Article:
Just a quick observation and question. Of the six men blacklisted by the UN Security Council Resolution, both Charekh “Sanafi al-Nasr” and Jehani are listed on the Saudi most wanted lists (Charekh on the 85 person list and Jehani on the 47 person list). Jehani is also listed by the US Treasury in a terrorist designation from back in May. Both the UN Resolution and the Treasury designation claim that Jehani’s alias is Abu Wafa al-Saudi, and describe him as an al-Qaida logistics commander (finances, communications, admin, etc) and shura council member during a time period from 2006-2009 in the FATA. Therefore, he would have been a prime target for the drone campaign. That being said, my own personal list of drone strike targets, as well as the Long War Journal’s and other media outlets, list an Abu Wafa al-Saudi as having been killed in a strike on Sept. 4, 2008. The sources for this appear to be few: and These articles are based on US intelligence sources and a paper obtained by the media in 2009. They list the supposedly dead Abu Wafa al-Saudi as an al-Qaida logistician and commander. He had even been targeted earlier on Sept. 2, 2008. At the time, I could not find any potential person who would match with the profile of Abu Wafa al-Saudi and his importance. Since Jehani, named as Abu Wafa al-Saudi, has a profile that matches with the Abu Wafa of 2008, and was active during the same timeframe in the exact same area, is it safe to assume that they are one in the same? Perhaps, Abu Wafa al-Saudi actually survived the attempt on his life in 2008 and continued his militant career. The Saudis would not list him as wanted until 2011. There were no militant eulogies for Abu Wafa al-Saudi or announcements even, as there have been for several others killed by drones in the time since. There were no other concrete sources or additional articles about the death of Abu Wafa al-Saudi in 2008. Plus take note of the fact that the WSJ article cites US Intelligence officials who list Rashid Rauf as having been killed in 2008 as well as Abu Wafa and others. Since it later became known that Rauf survived his 2008 supposed death, I feel it is possible that Abu Wafa did as well, and that the intel in 2008 and 2009 was perhaps premature. Do you have any insight or sources into this manner? Do you suppose that the Abu Wafa al-Saudi of the al-Qaida shura council and now Jabhat al-Nusrah is the same man targeted in 2008? I theorize that they are the same, and thus this puts a name and a story to one of the many al-Qaida commanders targeted by drones yet known publicly by only an alias. Also, on a side note, its been a long time since I’ve been able to post on here, or look extensively at the site for that matter, and so I’m glad to see that the LWJ is still doing well!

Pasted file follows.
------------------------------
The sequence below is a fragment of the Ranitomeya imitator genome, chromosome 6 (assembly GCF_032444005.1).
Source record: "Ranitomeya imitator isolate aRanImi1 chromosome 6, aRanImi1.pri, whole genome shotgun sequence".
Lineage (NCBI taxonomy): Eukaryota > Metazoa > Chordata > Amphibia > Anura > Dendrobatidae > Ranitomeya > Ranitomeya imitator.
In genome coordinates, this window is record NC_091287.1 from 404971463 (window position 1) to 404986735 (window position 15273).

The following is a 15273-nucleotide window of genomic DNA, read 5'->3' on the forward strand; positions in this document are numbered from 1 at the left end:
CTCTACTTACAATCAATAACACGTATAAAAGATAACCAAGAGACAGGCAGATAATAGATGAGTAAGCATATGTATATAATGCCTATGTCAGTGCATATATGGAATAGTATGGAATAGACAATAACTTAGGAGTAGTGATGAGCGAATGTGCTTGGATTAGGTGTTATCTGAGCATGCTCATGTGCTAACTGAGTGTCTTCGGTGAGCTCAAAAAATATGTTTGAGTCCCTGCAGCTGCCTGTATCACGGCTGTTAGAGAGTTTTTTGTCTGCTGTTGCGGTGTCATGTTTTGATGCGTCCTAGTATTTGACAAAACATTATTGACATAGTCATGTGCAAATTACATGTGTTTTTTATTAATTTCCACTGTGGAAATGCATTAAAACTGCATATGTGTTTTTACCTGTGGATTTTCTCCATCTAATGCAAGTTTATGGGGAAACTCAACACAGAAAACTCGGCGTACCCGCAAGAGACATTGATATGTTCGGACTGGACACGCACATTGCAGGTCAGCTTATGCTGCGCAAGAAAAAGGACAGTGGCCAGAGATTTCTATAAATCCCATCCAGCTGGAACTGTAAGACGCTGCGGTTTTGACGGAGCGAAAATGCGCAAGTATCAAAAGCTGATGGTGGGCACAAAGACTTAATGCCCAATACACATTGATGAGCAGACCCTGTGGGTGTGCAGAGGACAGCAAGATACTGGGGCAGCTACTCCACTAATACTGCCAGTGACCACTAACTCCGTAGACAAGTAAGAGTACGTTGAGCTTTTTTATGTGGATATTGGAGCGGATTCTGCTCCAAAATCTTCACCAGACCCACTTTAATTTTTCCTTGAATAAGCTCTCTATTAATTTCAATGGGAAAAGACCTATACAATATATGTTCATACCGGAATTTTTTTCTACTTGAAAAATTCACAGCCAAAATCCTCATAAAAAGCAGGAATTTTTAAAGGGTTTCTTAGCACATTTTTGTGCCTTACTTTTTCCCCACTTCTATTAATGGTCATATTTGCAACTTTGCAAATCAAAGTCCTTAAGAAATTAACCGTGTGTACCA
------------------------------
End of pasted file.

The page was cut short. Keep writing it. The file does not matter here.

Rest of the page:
• Paul says:



Islamic state



Al shabaab

Boko Haram